At least one Philly sports columnist says this is the end of the Eagles’ season and for McNabb. I think some enterprising sports reporter should ask Rush Limbaugh to comment.

– DRJ

Mark Cuban Charged with Insider Trading

Filed under: Crime — DRJ @ 11:09 am

[Guest post by DRJ]

The SEC has filed charges against Mark Cuban alleging he avoided more than $750,000 in losses by using confidential information to time the sale of his stock in a search engine company, Mamma.com.

The article notes Cuban had an estimated net worth of $2.3B in March 2007.

UPDATE: The WSJ has more.

– DRJ

Former Cocaine Addict User Elected State Judge

Filed under: 2008 Election,Judiciary — DRJ @ 10:25 am

[Guest post by DRJ]

In the last election, enthusiastic Obama voters swept out virtually all Republican elected officials in Harris County (Houston) Texas. Kevin Fine is one of several Democratic state district judges voters elected and one of four judges who will oversee Houston’s drug courts, a once-a-week docket in addition to their regular judicial duties:

“Elected by Harris County voters as a state district judge this month, Fine said he’ll draw from his experiences as a cocaine addict who has been clean and sober for 10 years when presiding over felony cases.

“Every time I was coming down, I felt like the devil was reaching into my soul, stealing my heart,” he said of his days spent with drugs. The crumpled man in Jesus’ arms is a metaphor for the way he later faced his own skeletons and weathered the problems of addiction, said Fine, a criminal defense lawyer who will take the bench in January.

Fine believes he is qualified to help those who truly want to battle their own demons and says he’ll be able to spot the phonies.

His right arm is covered from shoulder to wrist in a sleeve of tattoos that mark various periods of his life, including the times he battled drugs and alcohol. “I’m probably the only district judge with this many tattoos,” he said. “At least the only one we know about.”

Fine, a Democrat, campaigned on his life experiences, saying they would make him a better judge than his rival, Republican incumbent Devon Anderson.

“She did a good job, but I’m more qualified in the hopelessness and futility of addiction,” Fine said.”

Fine claims he never appeared in court or met with a client while high but acknowledges his addiction problems started in in his teens and continued throughout his life, including alcohol and cocaine abuse as a practicing attorney. His goal as judge is to help defendants who really want to battle their inner demons “weather the storm” of drug addiction.

– DRJ

No Auto Industry Bailout

Filed under: General — Patterico @ 8:25 am

Using this Power Line post as a taking-off point, let’s discuss a possible bailout of one or more companies in the U.S. auto industry.

I wasn’t sure what to make of the bailout of the financial industry. The argument for unfettered capitalism was tougher there, because without action, innocent businesses were likely to go under due to a scarcity of credit.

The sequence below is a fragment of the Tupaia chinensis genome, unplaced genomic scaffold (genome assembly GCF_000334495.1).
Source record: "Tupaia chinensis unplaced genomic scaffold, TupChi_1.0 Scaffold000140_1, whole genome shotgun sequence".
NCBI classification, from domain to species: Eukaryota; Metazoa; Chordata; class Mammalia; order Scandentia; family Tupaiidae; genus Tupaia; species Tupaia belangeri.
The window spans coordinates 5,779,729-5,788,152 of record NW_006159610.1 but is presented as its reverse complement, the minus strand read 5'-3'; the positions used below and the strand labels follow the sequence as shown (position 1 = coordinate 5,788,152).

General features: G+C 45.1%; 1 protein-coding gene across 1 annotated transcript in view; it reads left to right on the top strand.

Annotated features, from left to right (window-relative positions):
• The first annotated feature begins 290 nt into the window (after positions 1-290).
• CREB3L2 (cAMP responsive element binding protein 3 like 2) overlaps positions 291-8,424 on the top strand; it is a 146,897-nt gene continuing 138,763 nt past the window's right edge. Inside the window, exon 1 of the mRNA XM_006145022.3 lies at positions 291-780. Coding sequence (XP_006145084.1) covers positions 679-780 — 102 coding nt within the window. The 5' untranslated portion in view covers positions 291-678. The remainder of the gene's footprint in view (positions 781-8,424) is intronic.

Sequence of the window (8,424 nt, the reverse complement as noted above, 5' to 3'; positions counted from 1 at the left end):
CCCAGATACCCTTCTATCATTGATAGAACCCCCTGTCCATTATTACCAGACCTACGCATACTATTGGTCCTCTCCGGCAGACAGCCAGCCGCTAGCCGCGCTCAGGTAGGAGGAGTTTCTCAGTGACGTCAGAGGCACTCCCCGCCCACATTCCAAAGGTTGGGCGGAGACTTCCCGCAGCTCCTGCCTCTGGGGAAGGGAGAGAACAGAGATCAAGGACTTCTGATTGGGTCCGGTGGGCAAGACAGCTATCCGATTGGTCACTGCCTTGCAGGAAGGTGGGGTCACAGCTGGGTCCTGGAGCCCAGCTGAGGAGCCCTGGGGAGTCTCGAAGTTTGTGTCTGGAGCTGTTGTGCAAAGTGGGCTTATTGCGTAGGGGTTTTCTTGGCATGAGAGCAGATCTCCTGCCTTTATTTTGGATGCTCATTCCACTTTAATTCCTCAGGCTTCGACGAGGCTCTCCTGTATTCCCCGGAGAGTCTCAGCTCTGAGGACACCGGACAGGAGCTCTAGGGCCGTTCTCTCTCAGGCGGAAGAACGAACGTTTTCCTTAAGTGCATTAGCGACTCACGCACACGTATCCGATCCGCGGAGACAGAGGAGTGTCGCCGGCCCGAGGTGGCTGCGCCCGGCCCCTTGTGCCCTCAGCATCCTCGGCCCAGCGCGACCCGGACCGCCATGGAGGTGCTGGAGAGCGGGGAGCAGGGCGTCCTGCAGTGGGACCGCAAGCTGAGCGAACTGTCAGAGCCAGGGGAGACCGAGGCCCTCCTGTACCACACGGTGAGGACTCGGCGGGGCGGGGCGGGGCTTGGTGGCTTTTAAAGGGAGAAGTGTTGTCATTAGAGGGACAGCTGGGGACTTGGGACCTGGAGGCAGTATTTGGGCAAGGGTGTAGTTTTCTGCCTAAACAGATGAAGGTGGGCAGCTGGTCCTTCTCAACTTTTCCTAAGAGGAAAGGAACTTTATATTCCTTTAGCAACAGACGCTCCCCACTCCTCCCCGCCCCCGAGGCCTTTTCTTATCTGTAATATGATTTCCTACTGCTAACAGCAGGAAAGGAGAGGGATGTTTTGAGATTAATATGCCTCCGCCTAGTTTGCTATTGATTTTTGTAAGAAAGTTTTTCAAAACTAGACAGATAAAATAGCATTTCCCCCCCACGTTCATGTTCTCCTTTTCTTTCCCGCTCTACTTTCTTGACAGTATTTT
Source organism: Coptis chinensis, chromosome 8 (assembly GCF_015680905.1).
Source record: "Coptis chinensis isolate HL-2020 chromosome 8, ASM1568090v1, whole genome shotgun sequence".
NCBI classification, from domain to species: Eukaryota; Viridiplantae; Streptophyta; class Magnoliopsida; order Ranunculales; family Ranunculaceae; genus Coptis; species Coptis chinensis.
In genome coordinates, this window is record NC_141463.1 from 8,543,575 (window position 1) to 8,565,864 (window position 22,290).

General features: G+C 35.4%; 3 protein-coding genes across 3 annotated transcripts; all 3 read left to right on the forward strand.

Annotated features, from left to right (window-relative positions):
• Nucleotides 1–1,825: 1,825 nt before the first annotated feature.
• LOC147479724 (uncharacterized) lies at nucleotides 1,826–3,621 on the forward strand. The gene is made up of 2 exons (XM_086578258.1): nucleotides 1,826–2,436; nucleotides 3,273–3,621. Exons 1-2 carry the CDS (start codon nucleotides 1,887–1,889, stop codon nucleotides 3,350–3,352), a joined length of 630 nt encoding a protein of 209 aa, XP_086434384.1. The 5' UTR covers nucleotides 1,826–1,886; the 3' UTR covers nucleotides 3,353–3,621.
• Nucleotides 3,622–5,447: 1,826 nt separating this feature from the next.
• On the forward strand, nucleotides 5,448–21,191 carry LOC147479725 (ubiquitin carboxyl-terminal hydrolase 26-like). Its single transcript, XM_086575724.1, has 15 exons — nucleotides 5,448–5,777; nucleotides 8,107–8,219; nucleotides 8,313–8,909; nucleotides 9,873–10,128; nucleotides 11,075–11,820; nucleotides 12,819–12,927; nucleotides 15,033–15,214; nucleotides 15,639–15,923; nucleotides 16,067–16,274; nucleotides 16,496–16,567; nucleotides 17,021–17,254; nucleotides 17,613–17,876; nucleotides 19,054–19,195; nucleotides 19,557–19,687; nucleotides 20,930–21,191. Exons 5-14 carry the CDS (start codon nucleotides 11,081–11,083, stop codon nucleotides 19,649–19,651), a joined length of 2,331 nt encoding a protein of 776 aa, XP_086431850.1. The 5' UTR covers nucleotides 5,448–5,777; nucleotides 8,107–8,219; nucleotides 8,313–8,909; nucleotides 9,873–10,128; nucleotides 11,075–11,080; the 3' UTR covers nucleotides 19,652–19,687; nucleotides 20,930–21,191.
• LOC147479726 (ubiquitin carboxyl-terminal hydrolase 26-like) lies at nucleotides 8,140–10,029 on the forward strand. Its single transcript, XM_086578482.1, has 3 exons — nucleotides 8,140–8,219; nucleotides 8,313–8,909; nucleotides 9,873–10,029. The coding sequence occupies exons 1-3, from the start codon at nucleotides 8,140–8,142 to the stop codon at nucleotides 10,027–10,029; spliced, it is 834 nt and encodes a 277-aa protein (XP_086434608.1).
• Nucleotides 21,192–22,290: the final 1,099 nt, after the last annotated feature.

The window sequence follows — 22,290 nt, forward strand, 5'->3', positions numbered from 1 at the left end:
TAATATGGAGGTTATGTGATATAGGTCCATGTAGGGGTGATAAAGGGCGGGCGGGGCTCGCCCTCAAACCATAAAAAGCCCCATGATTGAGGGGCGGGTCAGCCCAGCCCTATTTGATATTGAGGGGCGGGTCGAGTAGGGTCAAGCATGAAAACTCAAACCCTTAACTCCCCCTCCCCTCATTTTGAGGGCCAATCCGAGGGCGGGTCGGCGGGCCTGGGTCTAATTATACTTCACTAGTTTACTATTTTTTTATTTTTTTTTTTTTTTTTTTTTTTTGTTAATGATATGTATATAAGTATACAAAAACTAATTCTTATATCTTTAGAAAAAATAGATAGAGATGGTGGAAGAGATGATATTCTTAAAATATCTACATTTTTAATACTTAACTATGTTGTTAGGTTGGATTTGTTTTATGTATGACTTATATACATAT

The auto bailout strikes me as a different animal entirely. Either the automakers can put out a product that people want to buy, or they can’t. If they can’t, why should taxpayers pay money to ensure that these undesirable products remain on the market?

Naturally occurring forest fires are healthy because they clear out the deadwood, making catastrophic fires less likely. It’s temporary pain for long-term gain.

Similarly, we may need to see one of the automakers go under, for the long-term health of the industry.

The Short Version of the Big Chuck Philips Post Below

Filed under: Dog Trainer,General — Patterico @ 6:30 am

That long post immediately below this one? Here’s the essence of what it’s about.

Former L.A. Times reporter Chuck Philips wrote a front-page story saying some guy was innocent of murder. Except that there’s all sorts of evidence showing the guy isn’t innocent.

The L.A. Times had a lot of that evidence, but didn’t publish it.

One of the pieces of evidence was a civil deposition the murderer gave. I have a copy here.

In that deposition, the guy said he was framed for murder by the same guy who killed both Biggie Smalls and Tupac Shakur. This made the murderer sound, I don’t know . . . kind of like a guy spinning tall tales. Like a cheap con artist.

The L.A. Times had that deposition. But they didn’t report the parts that made their oh-so-innocent guy sound like a cheap con artist. Instead, they reported a bunch of other stuff from the deposition, and played it up to make it sound credible.

The stuff they reported benefited Suge Knight — a guy Philips has been accused of being wayyy too close to.

Oh, and the guy’s claim of innocence may also be predicated on forged or phony documents.

That’s about it. Now, if you’re ready, go back and read the whole thing — or as much as you can slog through.

P.S. Oh . . . I should also mention that the FBI has apparently been investigating allegations that Philips smuggled messages from Suge Knight to the imprisoned murderer. I have new information on that, too.

Now go read the big post on this.